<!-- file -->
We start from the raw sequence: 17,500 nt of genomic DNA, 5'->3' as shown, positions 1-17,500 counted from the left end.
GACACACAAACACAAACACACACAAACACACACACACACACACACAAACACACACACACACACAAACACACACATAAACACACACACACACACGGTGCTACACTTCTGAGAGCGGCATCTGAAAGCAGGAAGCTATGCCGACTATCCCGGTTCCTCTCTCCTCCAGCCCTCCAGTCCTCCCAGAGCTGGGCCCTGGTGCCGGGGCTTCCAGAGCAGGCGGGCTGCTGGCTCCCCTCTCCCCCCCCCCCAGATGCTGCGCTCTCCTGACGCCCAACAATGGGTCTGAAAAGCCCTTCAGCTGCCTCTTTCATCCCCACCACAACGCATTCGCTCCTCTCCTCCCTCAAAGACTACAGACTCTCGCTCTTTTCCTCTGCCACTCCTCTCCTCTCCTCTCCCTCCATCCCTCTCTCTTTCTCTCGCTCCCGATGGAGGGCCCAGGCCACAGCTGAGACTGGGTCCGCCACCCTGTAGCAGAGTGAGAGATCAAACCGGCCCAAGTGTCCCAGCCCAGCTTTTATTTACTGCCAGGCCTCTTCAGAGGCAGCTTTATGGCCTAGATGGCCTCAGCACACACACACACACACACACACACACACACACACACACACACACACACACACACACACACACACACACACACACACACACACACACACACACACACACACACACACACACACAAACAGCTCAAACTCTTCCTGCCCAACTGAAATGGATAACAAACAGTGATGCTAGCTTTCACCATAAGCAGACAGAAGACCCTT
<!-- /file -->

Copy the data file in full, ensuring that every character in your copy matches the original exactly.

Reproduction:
We start from the raw sequence: 17,500 nt of genomic DNA, 5'->3' as shown, positions 1-17,500 counted from the left end.
GACACACAAACACAAACACACACAAACACACACACACACACACACAAACACACACACACACACAAACACACACATAAACACACACACACACACGGTGCTACACTTCTGAGAGCGGCATCTGAAAGCAGGAAGCTATGCCGACTATCCCGGTTCCTCTCTCCTCCAGCCCTCCAGTCCTCCCAGAGCTGGGCCCTGGTGCCGGGGCTTCCAGAGCAGGCGGGCTGCTGGCTCCCCTCTCCCCCCCCCCCAGATGCTGCGCTCTCCTGACGCCCAACAATGGGTCTGAAAAGCCCTTCAGCTGCCTCTTTCATCCCCACCACAACGCATTCGCTCCTCTCCTCCCTCAAAGACTACAGACTCTCGCTCTTTTCCTCTGCCACTCCTCTCCTCTCCTCTCCCTCCATCCCTCTCTCTTTCTCTCGCTCCCGATGGAGGGCCCAGGCCACAGCTGAGACTGGGTCCGCCACCCTGTAGCAGAGTGAGAGATCAAACCGGCCCAAGTGTCCCAGCCCAGCTTTTATTTACTGCCAGGCCTCTTCAGAGGCAGCTTTATGGCCTAGATGGCCTCAGCACACACACACACACACACACACACACACACACACACACACACACACACACACACACACACACACACACACACACACACACACACACACACACACACACACACACACACACACAAACAGCTCAAACTCTTCCTGCCCAACTGAAATGGATAACAAACAGTGATGCTAGCTTTCACCATAAGCAGACAGAAGACCCTT